16 September 2019

The Journey of a Journey

The Journey of a Journey

Discover how our system works and what the engineering challenges are.

FAIRTIQ facilitates access to public transport by removing the ticket purchase barrier. How do we do it? Our app tracks the position of the traveller during the trip and then seamlessly charges the right price to their credit card. My friends’ reaction is: Wow! That sounds so simple. Is that all you do, or do you also make other apps? The truth is, to bring that level of simplicity to our users, a significant amount of challenges needs to be tackled, ranging from engineering to design right up to politics. This work definitely requires more than one developer, and it leaves us with no capacity to create other apps.

The journey of a journey starts inside the user's mobile phone, when they check in with FAIRTIQ. The app starts collecting GPS locations and transmits them to our servers together with other relevant data, such as remaining battery power. The server delivers a travel authorisation that can be presented during a ticket inspection. The tracking technology that we've been developing for that purpose is also available as a mobile SDK which third party providers can use to offer automatic ticketing in their own app.

When the user checks out at the end of their trip, the journey data is filtered, soaped, washed and rinsed. You can't imagine how much junk data we get from users’ mobile phones; it ranges from the inaccurate to the flat-out wrong. The data is then analysed using machine learning algorithms in order to reconstruct the list of stations covered during the journey. This is a particularly tricky task because we need to make sense out of noisy, incorrect and sparse data and also understand if the entire journey was on public transport or not (for example, if the user walked part of the way).

Once we have a list of stations, we have to figure out what tickets are needed to cover the journey. You might think that this problem had been solved ages ago. Actually, buying tickets after the journey has been made introduces a new layer of complexity, particularly if the traveller has taken multiple trips in the course of one day: if a day pass is cheaper, you're not going to sell four individual tickets, are you? The person would just buy their day pass somewhere else. That means we must compute the cheapest set of tickets for all of the journeys together. And the public transport industry doesn’t make it easy for us — you wouldn’t believe how creative providers are when it comes to tariffs: short-trip tickets, long-trip tickets, zone tickets that are valid for x amount of hours, zone travelcards, distance-based price, half-fare, 1st/2nd class.../etc., and all these combined.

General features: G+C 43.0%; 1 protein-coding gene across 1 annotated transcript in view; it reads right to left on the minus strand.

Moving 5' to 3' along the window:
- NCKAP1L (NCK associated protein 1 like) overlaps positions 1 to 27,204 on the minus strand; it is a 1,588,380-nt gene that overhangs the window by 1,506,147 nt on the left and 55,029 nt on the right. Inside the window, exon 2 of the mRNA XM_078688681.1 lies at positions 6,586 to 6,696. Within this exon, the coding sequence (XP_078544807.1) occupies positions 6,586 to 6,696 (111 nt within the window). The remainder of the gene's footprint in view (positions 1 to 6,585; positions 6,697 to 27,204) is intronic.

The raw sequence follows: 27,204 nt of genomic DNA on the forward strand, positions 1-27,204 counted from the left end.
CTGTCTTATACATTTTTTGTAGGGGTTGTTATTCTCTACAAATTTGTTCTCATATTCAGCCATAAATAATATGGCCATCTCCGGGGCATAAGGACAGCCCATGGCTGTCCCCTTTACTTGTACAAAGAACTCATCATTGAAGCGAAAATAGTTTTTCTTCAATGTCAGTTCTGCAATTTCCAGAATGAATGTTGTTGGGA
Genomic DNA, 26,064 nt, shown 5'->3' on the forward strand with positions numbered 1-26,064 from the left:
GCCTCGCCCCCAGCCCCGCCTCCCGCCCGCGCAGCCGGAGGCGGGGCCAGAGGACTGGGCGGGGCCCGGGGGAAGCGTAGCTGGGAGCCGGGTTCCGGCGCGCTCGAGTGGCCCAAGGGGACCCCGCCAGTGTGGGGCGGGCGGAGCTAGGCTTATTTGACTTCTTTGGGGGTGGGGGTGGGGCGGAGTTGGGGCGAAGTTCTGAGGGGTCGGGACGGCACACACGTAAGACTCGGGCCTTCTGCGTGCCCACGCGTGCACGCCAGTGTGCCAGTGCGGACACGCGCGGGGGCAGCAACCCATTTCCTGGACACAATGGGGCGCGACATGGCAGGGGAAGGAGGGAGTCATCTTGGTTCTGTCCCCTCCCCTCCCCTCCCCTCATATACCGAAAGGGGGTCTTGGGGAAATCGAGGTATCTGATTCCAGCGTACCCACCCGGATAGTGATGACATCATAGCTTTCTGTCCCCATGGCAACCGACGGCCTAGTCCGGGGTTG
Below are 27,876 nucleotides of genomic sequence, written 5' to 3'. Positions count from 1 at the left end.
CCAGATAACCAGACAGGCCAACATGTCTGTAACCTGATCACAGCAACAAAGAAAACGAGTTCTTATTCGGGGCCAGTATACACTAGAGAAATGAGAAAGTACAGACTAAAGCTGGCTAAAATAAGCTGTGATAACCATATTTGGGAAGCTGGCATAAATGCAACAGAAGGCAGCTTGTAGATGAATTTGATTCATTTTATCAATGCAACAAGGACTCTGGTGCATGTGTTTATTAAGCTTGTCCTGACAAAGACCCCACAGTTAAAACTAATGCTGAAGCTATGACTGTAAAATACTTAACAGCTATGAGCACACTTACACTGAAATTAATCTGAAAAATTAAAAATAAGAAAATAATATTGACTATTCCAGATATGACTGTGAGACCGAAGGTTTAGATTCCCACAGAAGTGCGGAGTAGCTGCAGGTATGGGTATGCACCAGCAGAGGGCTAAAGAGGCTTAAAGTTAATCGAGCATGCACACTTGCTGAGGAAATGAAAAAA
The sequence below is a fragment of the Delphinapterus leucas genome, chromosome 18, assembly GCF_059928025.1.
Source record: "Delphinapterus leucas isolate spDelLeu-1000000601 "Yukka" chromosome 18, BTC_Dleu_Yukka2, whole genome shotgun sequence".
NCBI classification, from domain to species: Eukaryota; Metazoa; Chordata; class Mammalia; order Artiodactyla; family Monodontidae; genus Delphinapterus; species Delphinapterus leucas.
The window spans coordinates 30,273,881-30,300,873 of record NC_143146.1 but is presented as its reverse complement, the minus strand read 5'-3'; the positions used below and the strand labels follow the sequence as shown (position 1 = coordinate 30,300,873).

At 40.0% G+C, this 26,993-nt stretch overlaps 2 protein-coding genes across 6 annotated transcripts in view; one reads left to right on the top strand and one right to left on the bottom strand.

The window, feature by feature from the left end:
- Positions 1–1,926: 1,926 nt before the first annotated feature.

The journey of the journey is almost over. It now has a price which can be invoiced to the user. The amount owing is charged to the user's credit card (or whatever means of payment they use) and the money goes directly into the public transport company’s account with no stopover in our account. We also interact with the public transport industry's accounting systems to register the ticket sales. This is where the journey ends.

Engineering challenges

These are only a few of the challenges we face, and each of them comes with their own subset of challenges. How do we compute a journey correctly after an app crash? How do we handle a diversion on a bus route? How do we charge 2nd class if the vehicle has no 1st class? How do we detect and prevent fraud? How do we use as little battery as possible? How do we protect users' privacy? How do we handle customer care and reimbursements?

Most of what I discussed so far are functional aspects. However, we also need to make sure that our users can rely on FAIRTIQ all the time. Imagine you're about to check-in and board the bus, then BAM! The service is not available. You're left with two options: travel without a ticket or miss the bus. This is why we aim for zero downtime. That has wide-ranging implications for our development processes. Continuous delivery, automated testing, scalability, fault tolerance and robustness are part of our daily business.

I feel I've written so much already, yet I could still write so much more. I think the only way to get the full picture is to actually work at FAIRTIQ. Mind you, the full picture may look a bit different by then! If you haven't done so, check out our engineering page and our careers page to find out more.